“When the trade deficit begins shrinking again, economists will assign it a bullish value when in fact this time it will go hand in hand with the onset of a depression.”

  • Posted by Michael


    I think the wise individual will accept that credit is the lifeblood of all modern economies and the global trade system, and that credit contraction will always be taboo everywhere, and even lack of credit growth is politically unacceptable. Those predicting – and in many cases wishing for – a “return” to a primordial society in which expanding credit is not the basis for economic expansion are both living in fantasy and appparently unaware of how commerce has worked for the last 400 years. That said, the wise individual will neither consume beyond his/her means nor seek bigger, better, faster wealth through leverage, and can flourish in any country in any era.

  • Posted by Brick

    Good thoughtful piece and I wonder at the root causes for the world losing confidence in claims on the US private sector. It could be argued that stress tests that did not stress, changing accounting rules and the likes of CIT who were apparently well capitalised getting into difficulty has caused a credibility problem for US corporations. Though this might be part of the case, I suspect actually it has more to do with a perception that there might be some sort of disconnect between world economies and particularly China and the US. We should also take into account the other side of the flow that confidence might be raising in the Chinese private sector which gives them problems in terms of surplus.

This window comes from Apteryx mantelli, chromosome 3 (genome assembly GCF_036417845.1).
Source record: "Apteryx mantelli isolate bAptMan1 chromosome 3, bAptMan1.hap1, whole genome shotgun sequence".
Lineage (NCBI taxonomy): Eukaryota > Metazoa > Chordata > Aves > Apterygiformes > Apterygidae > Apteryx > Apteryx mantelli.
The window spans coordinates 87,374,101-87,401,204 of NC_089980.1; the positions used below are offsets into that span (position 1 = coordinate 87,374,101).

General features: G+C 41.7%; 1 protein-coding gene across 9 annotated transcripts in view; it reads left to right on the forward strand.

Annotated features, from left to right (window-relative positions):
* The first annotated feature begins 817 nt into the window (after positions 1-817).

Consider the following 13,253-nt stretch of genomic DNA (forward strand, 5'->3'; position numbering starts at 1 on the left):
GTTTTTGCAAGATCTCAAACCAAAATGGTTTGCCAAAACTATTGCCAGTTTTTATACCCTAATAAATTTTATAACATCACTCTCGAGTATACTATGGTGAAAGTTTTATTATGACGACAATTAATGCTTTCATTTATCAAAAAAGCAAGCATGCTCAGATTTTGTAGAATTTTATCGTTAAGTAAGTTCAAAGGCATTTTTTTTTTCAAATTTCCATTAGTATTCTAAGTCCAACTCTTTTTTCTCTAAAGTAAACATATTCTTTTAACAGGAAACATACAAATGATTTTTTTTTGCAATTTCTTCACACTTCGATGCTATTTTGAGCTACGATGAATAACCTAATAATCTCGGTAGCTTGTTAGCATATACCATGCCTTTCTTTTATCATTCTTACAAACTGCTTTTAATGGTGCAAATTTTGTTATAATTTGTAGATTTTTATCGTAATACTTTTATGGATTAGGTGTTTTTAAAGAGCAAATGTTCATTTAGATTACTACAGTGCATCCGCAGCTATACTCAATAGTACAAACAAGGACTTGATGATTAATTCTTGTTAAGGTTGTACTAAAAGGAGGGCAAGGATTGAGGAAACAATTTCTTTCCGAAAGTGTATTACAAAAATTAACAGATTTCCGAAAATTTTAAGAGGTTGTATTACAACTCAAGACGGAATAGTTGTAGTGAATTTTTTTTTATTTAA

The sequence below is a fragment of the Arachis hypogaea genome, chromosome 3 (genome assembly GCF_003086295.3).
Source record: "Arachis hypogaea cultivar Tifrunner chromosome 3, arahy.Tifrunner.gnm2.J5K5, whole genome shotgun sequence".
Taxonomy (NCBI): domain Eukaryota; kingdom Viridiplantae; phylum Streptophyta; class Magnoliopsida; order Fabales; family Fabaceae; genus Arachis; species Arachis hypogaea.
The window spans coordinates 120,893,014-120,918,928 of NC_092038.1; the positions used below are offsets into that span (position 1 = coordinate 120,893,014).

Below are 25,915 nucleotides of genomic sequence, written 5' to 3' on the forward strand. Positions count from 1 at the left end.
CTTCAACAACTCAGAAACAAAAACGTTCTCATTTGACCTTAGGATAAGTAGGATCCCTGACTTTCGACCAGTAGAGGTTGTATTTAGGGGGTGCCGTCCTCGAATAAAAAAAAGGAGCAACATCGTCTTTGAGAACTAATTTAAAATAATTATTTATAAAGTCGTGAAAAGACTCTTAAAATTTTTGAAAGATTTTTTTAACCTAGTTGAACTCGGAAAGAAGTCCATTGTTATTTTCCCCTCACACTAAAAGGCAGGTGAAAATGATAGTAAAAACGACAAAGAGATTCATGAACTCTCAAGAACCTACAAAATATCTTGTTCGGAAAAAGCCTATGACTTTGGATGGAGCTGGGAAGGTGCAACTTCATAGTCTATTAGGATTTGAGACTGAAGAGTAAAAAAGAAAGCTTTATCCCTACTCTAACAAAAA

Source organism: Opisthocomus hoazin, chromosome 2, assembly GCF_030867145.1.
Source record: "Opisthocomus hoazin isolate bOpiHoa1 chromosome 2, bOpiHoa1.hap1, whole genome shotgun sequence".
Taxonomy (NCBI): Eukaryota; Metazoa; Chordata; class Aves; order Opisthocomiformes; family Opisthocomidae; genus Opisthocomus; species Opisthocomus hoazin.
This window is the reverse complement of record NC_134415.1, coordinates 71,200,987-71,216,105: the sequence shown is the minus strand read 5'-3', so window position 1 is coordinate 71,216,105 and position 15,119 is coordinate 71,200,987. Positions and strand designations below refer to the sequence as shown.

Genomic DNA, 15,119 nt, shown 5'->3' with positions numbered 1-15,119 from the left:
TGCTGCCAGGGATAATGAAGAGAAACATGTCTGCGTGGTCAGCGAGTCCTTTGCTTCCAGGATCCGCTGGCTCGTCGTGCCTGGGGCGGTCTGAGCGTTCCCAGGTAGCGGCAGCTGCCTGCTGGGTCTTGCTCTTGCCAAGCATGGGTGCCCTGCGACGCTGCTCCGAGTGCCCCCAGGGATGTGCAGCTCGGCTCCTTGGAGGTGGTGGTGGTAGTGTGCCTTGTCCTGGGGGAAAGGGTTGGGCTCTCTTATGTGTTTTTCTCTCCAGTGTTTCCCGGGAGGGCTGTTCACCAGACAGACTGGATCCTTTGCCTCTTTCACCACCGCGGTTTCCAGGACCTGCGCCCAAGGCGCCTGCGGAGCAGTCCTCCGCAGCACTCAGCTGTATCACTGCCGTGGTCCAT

Are we seeing the decoupling theory re-emerging and will it collapse again as it did before. I suspect elements of the decoupling theory have emerged, but this might have some different aspects to it than previously. Perhaps the flows reflect a loss of confidence in claims on the US public sector by private investors as opposed to central bank views who still appear to have plenty of confidence

  • Posted by Cedric Regula

    Too Much Fed responds:

    “Cedric R, notice it is the high wage countries with all the debt. Is Australia in the same boat too?”

    I think they are still in pretty good fiscal shape. They traditionally have had high taxes, and that has resulted in a low public debt/GDP ratio relative to the rest of the developed world. They did have a real estate boom too, but I think it was more muted than the one in the US and UK. Their central bank did keep interest rates higher all along, and they do not have has easy access to capital like the US(with the GSE system) or the UK.